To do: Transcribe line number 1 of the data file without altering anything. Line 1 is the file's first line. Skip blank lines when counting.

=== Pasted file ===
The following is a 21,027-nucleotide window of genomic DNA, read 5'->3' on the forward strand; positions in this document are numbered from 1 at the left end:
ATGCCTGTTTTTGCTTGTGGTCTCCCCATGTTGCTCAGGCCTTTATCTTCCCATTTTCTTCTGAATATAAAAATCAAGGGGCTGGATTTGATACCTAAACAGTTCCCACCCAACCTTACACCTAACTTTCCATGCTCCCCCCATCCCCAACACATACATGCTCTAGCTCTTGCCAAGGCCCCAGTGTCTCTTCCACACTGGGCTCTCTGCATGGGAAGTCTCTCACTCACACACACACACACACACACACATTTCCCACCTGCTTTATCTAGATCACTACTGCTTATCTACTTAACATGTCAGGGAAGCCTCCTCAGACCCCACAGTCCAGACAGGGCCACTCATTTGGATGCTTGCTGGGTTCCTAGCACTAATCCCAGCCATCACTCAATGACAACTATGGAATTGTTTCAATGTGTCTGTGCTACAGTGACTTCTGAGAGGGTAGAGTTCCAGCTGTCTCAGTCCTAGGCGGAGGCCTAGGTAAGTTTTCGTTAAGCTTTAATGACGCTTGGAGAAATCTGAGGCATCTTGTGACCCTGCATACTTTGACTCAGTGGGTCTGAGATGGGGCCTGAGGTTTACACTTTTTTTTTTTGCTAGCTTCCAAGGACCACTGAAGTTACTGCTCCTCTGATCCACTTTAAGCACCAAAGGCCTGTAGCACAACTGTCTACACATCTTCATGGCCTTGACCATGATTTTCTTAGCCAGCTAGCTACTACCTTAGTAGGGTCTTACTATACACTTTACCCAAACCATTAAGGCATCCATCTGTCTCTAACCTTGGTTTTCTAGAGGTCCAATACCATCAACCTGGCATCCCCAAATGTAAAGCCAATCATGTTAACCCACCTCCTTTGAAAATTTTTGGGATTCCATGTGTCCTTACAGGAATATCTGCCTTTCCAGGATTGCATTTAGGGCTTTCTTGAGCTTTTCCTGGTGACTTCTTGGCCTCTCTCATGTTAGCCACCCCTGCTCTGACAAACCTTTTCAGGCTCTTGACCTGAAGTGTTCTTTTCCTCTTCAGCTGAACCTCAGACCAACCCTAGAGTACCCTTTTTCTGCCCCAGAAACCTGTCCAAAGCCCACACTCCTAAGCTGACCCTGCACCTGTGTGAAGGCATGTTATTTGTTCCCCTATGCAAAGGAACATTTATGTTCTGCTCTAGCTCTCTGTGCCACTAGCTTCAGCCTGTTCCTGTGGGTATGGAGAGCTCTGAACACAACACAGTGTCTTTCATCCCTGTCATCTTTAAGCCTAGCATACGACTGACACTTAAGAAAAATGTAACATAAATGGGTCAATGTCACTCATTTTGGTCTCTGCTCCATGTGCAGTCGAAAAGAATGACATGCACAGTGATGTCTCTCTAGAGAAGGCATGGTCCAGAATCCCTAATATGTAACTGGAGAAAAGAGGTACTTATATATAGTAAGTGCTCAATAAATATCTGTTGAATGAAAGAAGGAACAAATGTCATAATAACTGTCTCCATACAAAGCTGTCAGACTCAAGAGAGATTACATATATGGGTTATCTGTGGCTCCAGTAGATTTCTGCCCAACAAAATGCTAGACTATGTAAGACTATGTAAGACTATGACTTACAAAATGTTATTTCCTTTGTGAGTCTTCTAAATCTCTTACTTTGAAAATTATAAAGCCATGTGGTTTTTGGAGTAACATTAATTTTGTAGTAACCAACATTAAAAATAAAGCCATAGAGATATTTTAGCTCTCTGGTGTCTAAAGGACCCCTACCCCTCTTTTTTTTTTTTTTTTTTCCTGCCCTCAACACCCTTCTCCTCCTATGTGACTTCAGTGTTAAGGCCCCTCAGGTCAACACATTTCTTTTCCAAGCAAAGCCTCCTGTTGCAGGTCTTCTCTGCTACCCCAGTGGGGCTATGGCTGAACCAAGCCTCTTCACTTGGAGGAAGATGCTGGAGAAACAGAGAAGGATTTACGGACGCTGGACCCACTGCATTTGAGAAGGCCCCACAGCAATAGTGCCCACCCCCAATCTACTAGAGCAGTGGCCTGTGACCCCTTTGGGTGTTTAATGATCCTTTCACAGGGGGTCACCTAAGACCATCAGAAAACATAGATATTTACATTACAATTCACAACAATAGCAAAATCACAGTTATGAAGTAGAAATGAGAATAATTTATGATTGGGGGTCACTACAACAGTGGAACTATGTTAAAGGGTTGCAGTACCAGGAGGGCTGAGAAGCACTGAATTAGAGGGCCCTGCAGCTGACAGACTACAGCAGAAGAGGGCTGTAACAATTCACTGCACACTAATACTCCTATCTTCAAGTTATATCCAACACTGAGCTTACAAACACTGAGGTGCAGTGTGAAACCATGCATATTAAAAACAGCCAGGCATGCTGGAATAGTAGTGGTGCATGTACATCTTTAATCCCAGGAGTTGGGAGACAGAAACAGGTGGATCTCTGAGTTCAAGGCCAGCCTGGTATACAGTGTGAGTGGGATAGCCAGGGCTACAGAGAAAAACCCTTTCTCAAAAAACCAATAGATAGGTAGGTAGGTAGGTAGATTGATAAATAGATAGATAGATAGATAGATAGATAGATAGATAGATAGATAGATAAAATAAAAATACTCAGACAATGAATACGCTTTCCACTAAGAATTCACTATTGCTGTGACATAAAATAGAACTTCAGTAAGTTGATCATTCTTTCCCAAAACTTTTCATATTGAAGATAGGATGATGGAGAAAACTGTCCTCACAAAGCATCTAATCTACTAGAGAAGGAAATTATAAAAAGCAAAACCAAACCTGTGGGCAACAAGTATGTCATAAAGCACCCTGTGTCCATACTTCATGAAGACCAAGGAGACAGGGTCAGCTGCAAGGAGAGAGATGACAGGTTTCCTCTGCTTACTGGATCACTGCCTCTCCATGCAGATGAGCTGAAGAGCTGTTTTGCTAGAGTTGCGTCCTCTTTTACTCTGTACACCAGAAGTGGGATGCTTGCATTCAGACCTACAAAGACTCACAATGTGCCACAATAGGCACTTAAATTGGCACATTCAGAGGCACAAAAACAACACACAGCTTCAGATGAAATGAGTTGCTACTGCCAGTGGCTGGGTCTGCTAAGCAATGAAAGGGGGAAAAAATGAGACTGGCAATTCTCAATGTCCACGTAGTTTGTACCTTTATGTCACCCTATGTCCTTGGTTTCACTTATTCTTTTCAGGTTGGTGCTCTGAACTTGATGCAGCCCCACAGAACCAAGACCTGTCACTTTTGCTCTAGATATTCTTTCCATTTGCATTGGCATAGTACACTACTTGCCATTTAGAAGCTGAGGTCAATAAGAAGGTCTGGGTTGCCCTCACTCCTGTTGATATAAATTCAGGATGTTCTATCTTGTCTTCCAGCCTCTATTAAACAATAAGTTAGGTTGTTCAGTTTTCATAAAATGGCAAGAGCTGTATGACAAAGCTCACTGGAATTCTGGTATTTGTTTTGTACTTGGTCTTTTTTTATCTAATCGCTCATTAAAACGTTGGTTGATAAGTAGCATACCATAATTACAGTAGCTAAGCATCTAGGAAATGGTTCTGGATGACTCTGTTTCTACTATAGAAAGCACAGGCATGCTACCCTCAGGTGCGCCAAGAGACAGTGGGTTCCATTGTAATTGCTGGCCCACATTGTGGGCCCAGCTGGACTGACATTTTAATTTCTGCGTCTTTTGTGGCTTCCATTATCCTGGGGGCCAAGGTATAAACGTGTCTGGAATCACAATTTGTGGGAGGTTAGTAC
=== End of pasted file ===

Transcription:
The following is a 21,027-nucleotide window of genomic DNA, read 5'->3' on the forward strand; positions in this document are numbered from 1 at the left end: